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More Ontario Doctors Practicing Family Health Care in Teams

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More Ontario Doctors Practicing Family Health Care in Teams

McGuinty Government Transforming Access To Family Health Care

Ministry of Health

As a result of the number of Ontario doctors practicing in group settings such as Family Health Teams, Ontario families are experiencing improved access to family health care.

The number of doctors practicing family health care in group payment models has skyrocketed by 181 per cent in the past four years. Over 6,600 primary health care physicians participated in a team model in 2007-2008, up from 2,370 doctors in 2003-2004. The finding is significant because team-based delivery of health care is expected to play a major role in the future of family health care.

Findings released earlier today from The College of Physicians and Surgeons of Ontario (CPSO) also indicate the number of full-time primary care physicians practicing in a team setting is on the rise. Further, the survey concludes that the vast majority of younger physicians are practicing in a group setting.

The survey indicates that 10 per cent of doctors are accepting new patients, though the CPSO admits that this number is probably "somewhat lower than the actual percentage." In 2007-2008, 82.3 per cent of primary care physicians who worked in group models signed up 265,482 new patients, according to new Ministry of Health and Long-Term Care statistics. On average, these doctors signed up 49 new patients each in 2007-2008.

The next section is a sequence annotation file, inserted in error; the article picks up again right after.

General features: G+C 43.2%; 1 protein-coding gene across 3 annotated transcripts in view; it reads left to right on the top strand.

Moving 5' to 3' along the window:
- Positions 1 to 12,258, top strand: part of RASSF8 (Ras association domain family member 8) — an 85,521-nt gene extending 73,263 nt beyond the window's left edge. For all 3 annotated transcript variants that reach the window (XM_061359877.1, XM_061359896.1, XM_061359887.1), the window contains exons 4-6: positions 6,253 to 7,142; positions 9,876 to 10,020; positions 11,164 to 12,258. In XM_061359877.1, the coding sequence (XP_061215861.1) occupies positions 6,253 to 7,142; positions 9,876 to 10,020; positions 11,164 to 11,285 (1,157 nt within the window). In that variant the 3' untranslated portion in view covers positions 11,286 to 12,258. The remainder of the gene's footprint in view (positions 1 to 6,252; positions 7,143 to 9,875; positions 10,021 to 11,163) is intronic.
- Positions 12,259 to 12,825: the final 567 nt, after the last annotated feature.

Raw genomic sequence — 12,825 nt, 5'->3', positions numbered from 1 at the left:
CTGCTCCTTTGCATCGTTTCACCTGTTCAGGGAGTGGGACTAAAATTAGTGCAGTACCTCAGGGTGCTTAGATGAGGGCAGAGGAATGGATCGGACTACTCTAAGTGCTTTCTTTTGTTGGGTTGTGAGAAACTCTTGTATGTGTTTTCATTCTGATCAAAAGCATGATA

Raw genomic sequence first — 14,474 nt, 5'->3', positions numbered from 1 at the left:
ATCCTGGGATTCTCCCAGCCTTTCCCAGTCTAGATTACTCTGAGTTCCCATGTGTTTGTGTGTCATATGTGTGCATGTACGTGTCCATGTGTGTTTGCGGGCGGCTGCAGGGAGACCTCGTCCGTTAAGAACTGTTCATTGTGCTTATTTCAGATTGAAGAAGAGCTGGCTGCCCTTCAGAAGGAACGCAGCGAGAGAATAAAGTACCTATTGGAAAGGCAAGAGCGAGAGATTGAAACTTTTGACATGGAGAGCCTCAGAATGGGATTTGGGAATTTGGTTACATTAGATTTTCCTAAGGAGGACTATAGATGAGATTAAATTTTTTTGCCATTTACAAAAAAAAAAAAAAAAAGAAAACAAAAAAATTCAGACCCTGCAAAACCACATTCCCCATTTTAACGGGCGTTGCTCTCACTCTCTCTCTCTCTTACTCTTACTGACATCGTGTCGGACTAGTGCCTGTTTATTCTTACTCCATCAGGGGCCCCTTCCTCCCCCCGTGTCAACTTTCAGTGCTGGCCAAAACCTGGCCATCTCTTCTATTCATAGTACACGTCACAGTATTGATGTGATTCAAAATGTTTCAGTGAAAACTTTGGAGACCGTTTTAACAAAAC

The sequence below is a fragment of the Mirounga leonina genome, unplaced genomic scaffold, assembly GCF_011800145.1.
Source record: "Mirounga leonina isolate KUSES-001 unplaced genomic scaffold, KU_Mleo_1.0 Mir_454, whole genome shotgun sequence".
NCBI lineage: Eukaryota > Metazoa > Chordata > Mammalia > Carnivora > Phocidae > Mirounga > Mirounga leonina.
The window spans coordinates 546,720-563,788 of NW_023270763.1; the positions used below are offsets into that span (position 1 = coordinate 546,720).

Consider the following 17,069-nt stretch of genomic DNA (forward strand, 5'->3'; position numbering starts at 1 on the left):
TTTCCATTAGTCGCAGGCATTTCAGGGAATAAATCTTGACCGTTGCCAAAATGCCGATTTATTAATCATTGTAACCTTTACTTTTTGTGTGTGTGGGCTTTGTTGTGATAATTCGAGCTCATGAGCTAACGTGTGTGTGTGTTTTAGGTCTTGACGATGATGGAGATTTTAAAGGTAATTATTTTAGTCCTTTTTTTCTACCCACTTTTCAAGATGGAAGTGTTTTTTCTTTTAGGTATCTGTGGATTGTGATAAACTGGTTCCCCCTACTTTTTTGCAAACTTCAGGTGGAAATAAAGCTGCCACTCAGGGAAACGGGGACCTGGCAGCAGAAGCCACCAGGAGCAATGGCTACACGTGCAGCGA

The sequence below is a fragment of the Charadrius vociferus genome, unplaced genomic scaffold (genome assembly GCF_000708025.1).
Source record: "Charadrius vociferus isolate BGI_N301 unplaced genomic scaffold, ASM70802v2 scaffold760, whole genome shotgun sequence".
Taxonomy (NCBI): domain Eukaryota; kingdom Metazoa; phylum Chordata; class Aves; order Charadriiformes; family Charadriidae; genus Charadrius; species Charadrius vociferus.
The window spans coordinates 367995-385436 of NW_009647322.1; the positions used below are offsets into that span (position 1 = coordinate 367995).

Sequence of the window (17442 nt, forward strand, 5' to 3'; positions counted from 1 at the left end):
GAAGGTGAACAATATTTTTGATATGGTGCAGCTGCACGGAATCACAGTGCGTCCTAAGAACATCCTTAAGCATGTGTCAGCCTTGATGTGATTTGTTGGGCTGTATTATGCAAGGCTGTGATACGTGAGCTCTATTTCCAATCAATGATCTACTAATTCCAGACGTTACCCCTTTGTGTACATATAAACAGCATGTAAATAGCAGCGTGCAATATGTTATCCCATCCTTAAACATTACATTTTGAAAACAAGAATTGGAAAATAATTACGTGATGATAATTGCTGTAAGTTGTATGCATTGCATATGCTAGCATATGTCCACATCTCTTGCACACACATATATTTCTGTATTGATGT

Today's CPSO release is another positive example of how the McGuinty Government is transforming the way the province delivers health care to patients in Ontario. Through innovative team-based initiatives, the government is delivering on its commitment to increase access to family health care and to reduce emergency room wait times.

Quick Facts

  • More doctors than ever before were issued medical licenses last year – up 11 per cent over the previous high in 2006
  • The number of independent practice certificates issued to International Medical Graduates (IMG) was 275, the highest in more than 20 years, and marked the seventh straight year of increased issuance of these certificates to IMGs.
  • Within the younger full-time primary care physician group (aged 34 and younger) the vast majority, 87.2 per cent, practice in a clinical group
  • Physicians working in group settings are more likely to take new patients.


“These results show that our government’s plan for health care is working. Nearly seven million more Ontarians are receiving care from doctors in a team setting.”

George Smitherman

Deputy Premier and Minister of Health and Long-Term Care



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